I have owned this book for a couple of months. As a former Marine, I've always enjoyed the PT military style. This book will give you the fitness to accomplish every physical challenge you can think of without involving weights. As a busy salesperson, I don't have the time or place to lift weights consistently but I can do pushups and pullups and run and often swim just about anywhere on my travels. The only caveat I suggest is that for most of us, we need to divide the PT sessions into 2 or more a day if we want to finish it. Also, the jumps in routines actually require longer than he suggests. For instance, he says to run 3 miles one week then 4 miles the next week. More realistically, we should run 3miles, then 3.25, then 3.5, then 3.75 and then 4. THe same with swimming. But this program will get you into shape if you take it more slowly than recommended. So instead of 12 weeks, make it 24 weeks. You'll still be in great shape but not be so pressed for time.
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30 of 31 people found the following review helpful By A Customer on July 23, 1998
Format: Paperback
This is definitely high-intensity -- if you're willing to start a 12-week workout that has you doing 660 abdominal exercises on the first day of the second week, this is the book for you.
A couple of caveats:
1. You should be in shape already. The reviewer who said the "beginner's" workout is too hard for most people was absolutely right.
2. You should already be a strong swimmer to be able to accomplish the amount of swimming prescribed.
3. You'd better have plenty of time available to work out. Workouts like:
Run 3 miles. Swim 100m freestyle sprint, then do 25 pushups, 25 ab exercises (repeat swimming/calisthenics 10 times!). Run 3 more miles.
are not exactly the fodder of the "Easy Lunchtime Workout" articles in most fitness magazines!
4. There are a couple of omissions, like how long you should rest between sets. And you'll be doing a *lot* of sets. Fortunately the publisher has a website with a discussion area where Lt. Smith ans! wers questions like this regularly.
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15 of 16 people found the following review helpful By Paul on December 11, 2003
Format: Paperback
This books is intended to be a preparation for those who wish to attend Navy SEAL selection. It contains workouts that are specifically intended to prepare the reader for SEAL selection. However, these workouts are equally beneficial to the general public as demonstrated by the physical fitness of Navy SEALS. The workouts contain running and swimming, as well as high intensity/volume callisthenic workouts which cover the entire body. The workouts will not likely build large mass, but instead will build practical strength, and definition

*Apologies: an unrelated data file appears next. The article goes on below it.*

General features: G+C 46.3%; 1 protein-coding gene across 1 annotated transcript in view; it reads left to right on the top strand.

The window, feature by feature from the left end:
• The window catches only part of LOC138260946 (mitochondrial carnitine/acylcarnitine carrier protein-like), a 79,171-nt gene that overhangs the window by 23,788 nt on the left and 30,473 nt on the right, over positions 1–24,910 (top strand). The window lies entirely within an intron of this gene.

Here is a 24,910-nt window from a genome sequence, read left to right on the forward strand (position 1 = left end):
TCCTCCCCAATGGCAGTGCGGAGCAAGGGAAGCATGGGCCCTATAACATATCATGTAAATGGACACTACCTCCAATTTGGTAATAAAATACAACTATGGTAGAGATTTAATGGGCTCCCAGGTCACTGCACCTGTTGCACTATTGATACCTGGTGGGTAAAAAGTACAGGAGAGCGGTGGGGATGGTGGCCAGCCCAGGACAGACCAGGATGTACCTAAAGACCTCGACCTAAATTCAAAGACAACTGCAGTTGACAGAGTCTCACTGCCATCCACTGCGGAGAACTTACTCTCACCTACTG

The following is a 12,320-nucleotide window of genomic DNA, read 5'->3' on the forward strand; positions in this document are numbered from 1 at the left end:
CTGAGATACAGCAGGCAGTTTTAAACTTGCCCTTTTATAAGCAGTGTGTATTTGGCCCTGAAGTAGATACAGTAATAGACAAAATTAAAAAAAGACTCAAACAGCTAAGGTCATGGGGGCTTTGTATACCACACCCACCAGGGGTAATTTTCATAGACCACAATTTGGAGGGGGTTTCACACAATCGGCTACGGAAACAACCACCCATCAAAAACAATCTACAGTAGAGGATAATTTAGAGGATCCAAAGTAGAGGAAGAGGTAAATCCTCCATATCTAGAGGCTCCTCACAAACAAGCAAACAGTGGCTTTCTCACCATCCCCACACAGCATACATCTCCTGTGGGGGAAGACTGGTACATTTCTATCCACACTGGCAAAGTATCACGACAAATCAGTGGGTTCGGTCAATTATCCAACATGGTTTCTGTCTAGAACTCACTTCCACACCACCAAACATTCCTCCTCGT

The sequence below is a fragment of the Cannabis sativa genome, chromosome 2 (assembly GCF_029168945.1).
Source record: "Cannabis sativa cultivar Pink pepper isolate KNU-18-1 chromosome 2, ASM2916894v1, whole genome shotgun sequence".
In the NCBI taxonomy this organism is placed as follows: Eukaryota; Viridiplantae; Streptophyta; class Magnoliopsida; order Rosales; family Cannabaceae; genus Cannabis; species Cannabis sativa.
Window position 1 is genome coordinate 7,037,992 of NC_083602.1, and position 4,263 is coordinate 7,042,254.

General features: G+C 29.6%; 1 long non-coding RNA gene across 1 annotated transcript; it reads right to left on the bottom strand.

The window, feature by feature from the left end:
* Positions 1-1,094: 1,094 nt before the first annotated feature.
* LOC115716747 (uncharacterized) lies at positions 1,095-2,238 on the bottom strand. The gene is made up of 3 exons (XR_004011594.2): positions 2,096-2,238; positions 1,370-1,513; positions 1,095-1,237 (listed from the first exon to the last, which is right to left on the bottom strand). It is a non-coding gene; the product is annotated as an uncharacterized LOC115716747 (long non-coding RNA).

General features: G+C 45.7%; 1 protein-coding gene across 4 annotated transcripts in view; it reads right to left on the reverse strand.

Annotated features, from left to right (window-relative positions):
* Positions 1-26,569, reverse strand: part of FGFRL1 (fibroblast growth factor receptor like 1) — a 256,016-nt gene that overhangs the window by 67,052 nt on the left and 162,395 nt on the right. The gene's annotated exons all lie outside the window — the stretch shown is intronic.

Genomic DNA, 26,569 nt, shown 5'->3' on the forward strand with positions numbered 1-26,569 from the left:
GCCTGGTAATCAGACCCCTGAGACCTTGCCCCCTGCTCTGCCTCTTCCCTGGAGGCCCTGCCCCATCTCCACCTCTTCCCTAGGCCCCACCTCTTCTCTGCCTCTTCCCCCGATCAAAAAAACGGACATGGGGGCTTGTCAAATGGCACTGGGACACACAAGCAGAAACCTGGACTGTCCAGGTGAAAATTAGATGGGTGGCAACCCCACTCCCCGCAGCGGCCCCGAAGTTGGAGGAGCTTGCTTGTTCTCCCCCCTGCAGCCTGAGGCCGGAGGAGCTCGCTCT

In short though, this book is a general layout of tried and tested workouts used in preparing for Navy SEAL selection. However, it will not provide the personalized tailoring and scientific backing that many modern workout books do provide. An excellent selection though if you want a tough pre-designed workout, that will develop strength, tone, and cardiovascular fitness, without needing any weights.
What this book has:
- INTENSE! Pre-designed 12 week workout, which is intended (if it can be completed exactly as written) to prepare the reader for SEAL selection
- A 4 week workout plan designed to build the reader up to the more intense 12 week plan
- Workouts made up of calisthenics, running, and swimming
- Variation on standard callisthenic drills of pushups, pull-ups, sit-ups, and dips
- Excellent photographs, accompanied by descriptions , explaining how to perform each exercise
- Stretching techniques for the exercises
- Information on how to apply to become a SEAL
- Information on the physical fitness standards applicants need to apply to SEAL school
Example: number of pushups/ sit-ups in 2 minutes, times for running a mile, maximum pull-ups etc.
Read more ›
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15 of 16 people found the following review helpful By A Customer on January 30, 1999
Format: Paperback
Out of speculation and curiousity, I picked up a copy of this Seal Training Book. Bottom-line - VERY well documented and true-to-life book that delivers an honest and pure approach to SEAL training. For all of those people that left comments remarking that this guide was 'too hard', 'not for beginners', or 'too time constraining' then I ask you to please put down this book and pick up - 'a weakling's weekend warriors guide to a want-it-dont-want-it-that-bad 101' I am not pious nor disrespectful, but UDT/SEAL training is SERIOUS BUSINESS not casual telemarketing trash. Bottom-Line ___ GET THIS BOOK IF YOU WANT TO FEEL STRONGER, MORE DISCIPLINED & READY FOR ANYTHING IN LIFE. If you can't meet all of these strict requirements, then back off and do 1/2 of them and then build your self up slowly. I do honestly recommend that you are in decent shape at the genesis of this program. THIS BOOK IS EXCELLENT READING. QUITE comparable to the actual USN SEAL ISSUE GUIDE. GET IT AND GET INTO SHAPE TODAY! *-*-*-*-* GOOD LUCK ~ GODSPEED